Submitted by J.R. Simplot, Co.
BOISE, Idaho — USDA has opened the second and final public comment period on J.R. Simplot, Co.’s Innate line of genetically modified potatoes.
USDA’s Animal and Plant Health Inspection Service will accept comments through June 30 on its pest risk assessment and draft environmental assessment regarding deregulation of Innate products.
Haven Baker, vice president and general manager at Simplot Plant Sciences, expects approval of the first Innate potatoes this year and said the products should be commercially available for the next planting season.
“It will be a slow roll-out in the coming years,” Baker said.
He explained Innate incorporates desirable traits from other potato DNA into common commercial varieties. The first line includes Russet Burbanks, Ranger Russets and Atlantics that resist black-spot bruising, have low sugars, won’t brown when cut and contain low levels of acrylamide, a potential carcinogen formed in starchy foods under certain cooking conditions.
In 37 trials conducted last season in 11 states, including Idaho, Oregon and Washington, Baker said Innate Burbanks bruised up to 44 percent less than conventional Burbanks, which are highly susceptible to bruising.
“We’ve looked at the economics of bruise reduction on the fresh industry, and we think there’s 400 million pounds of potato waste that could be reduced by introduction of Innate potatoes,” Baker said.
The trials also demonstrated a 5 percent yield increase in Innate Rangers.
In the first comment period, 309 people weighed in on Innate, including an electronic submission containing 41,475 form letters. By comparison, 400,000 people commented on GMO corn resistant to 2,4-D, and 1.2 million people commented on GMO salmon, Baker said.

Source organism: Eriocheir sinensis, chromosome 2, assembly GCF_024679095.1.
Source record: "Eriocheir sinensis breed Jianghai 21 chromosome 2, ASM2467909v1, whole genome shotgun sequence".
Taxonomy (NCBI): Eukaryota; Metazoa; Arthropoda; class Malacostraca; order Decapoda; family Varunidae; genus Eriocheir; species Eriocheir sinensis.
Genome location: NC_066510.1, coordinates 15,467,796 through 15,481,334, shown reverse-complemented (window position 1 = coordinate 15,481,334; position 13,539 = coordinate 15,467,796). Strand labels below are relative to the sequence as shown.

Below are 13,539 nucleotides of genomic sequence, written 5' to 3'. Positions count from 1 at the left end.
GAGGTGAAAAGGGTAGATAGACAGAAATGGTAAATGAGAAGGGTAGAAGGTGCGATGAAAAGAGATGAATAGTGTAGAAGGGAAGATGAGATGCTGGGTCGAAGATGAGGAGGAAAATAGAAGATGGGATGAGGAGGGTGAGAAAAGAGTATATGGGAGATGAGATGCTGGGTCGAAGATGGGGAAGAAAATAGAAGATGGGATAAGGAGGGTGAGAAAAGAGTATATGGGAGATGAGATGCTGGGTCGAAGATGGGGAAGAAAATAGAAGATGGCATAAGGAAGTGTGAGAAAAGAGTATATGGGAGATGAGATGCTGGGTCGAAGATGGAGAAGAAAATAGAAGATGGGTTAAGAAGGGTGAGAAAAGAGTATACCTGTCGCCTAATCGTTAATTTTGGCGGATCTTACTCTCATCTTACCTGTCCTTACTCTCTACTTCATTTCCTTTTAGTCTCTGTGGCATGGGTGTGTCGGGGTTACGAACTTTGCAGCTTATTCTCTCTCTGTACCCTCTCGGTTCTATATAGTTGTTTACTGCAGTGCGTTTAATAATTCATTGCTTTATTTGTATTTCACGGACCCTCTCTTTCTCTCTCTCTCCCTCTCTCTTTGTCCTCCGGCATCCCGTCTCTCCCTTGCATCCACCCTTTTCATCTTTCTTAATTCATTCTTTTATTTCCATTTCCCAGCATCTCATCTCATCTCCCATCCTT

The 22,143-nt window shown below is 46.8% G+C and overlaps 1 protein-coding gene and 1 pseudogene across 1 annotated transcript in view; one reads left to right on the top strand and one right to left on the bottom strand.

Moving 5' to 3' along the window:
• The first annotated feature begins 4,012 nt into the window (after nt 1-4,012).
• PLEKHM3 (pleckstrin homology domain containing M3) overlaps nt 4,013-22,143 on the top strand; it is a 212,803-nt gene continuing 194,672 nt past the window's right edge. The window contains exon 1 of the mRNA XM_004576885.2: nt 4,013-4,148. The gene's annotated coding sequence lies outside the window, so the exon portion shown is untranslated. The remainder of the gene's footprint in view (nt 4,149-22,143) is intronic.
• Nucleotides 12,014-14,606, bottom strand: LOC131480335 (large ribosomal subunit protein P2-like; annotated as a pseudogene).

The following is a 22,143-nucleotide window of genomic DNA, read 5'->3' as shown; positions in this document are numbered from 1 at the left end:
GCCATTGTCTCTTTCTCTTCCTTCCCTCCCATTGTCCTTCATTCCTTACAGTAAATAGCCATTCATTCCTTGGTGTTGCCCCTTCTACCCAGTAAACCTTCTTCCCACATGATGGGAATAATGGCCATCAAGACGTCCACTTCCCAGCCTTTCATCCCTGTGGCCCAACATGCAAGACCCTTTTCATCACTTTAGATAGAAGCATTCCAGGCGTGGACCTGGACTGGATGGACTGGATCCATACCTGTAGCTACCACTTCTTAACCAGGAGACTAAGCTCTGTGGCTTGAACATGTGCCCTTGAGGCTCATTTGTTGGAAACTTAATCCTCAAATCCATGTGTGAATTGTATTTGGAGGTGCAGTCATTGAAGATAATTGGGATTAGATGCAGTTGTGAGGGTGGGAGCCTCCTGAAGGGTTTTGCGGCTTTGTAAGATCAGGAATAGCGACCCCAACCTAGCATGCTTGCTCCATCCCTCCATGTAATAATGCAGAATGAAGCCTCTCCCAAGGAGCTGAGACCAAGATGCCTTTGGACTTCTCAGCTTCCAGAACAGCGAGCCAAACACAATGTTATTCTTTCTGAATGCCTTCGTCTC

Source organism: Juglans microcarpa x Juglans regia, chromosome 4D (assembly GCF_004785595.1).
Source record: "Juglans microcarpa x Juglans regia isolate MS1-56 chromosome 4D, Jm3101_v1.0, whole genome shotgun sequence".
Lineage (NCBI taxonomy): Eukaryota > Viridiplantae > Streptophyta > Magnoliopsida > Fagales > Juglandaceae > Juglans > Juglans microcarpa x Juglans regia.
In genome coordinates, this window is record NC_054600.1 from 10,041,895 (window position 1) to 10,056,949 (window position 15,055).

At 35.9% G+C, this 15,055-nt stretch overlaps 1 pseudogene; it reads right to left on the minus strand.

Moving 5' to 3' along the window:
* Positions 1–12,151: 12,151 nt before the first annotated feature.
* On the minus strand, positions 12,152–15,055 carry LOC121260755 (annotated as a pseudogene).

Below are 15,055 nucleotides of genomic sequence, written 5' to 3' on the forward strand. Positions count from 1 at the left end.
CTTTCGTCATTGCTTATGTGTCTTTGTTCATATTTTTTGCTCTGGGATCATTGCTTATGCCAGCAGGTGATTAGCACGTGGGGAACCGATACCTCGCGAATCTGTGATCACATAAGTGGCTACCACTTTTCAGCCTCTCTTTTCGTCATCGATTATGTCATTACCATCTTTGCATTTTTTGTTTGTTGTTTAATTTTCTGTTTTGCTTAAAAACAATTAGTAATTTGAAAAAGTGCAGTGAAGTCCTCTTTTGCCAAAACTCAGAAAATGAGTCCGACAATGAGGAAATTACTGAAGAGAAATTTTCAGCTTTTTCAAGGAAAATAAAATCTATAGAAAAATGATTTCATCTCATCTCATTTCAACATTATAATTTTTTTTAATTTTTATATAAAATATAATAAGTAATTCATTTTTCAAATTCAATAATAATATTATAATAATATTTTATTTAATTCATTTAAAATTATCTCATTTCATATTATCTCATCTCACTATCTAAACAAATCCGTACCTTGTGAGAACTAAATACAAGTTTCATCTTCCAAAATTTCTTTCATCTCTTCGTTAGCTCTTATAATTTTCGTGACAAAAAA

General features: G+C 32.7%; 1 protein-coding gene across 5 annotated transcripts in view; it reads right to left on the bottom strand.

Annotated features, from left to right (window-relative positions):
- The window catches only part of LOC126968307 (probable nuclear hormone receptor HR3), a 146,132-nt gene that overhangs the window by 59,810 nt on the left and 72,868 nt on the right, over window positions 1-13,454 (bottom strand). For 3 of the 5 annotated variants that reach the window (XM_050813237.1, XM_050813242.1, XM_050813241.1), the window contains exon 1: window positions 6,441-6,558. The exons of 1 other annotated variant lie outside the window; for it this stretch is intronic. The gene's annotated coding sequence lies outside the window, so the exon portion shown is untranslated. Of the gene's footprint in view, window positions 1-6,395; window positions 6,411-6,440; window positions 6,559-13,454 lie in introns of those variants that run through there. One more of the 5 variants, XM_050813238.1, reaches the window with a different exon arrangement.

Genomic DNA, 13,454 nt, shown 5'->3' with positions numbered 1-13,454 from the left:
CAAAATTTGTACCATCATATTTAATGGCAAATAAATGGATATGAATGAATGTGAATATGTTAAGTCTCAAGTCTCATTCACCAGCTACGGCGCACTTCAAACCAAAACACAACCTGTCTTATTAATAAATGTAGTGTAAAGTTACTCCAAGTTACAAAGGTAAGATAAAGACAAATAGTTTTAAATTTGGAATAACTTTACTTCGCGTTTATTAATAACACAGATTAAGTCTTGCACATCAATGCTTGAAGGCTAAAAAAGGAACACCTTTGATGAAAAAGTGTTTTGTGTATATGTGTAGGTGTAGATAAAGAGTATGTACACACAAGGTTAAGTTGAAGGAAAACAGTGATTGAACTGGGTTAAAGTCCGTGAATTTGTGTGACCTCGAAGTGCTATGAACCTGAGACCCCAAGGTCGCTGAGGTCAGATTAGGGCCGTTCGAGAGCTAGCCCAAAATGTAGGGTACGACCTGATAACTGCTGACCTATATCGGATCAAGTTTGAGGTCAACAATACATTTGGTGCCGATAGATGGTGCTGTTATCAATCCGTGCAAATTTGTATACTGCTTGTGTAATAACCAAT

Baker believes there’s been less controversy about Innate potatoes due to the product’s benefits for sustainability and human health, and the fact that Simplot introduced traits from other potato DNA rather than from foreign sources.
This season, Simplot is starting its first trials with plots over an acre on its second generation of Innate, which will also be engineered to keep sugar levels down during cold storage and for late blight resistance.
Baker said the improved cold storage trait will enable growers to store spuds at 38 degrees for up to six months, compared with 46-52 degrees for conventional potatoes.
“You have less disease when you can store it colder,” Baker said. “Potatoes hold up better, and there’s less risk.”
GMO spuds haven’t been commercially available since Monsanto suspended sales of NewLeaf, released in 1995 to resist Colorado potato beetle. Some potato industry leaders worry about a repeat of trade headaches associated with NewLeaf.
U.S. Potato Board President and CEO Blair Richardson said GMO crops have proven to be safe, can minimize environmental impacts and are generally supported by the industry.
“I think the board has expressed very simply anyone, whether it be Simplot or anyone introducing this type of product, do it carefully and in a way that does not risk disrupting the existing marketplace,” Richardson said. “From my perspective, one of the biggest concerns is how do we respond to trade restrictions on this being a GMO product, and nothing else besides that?”
Comments may be submitted online at http://www.regulations.gov/#!documentDetail;D=APHIS-2012-0067-0321 and should focus on whether the technology is likely to pose a plant pest risk.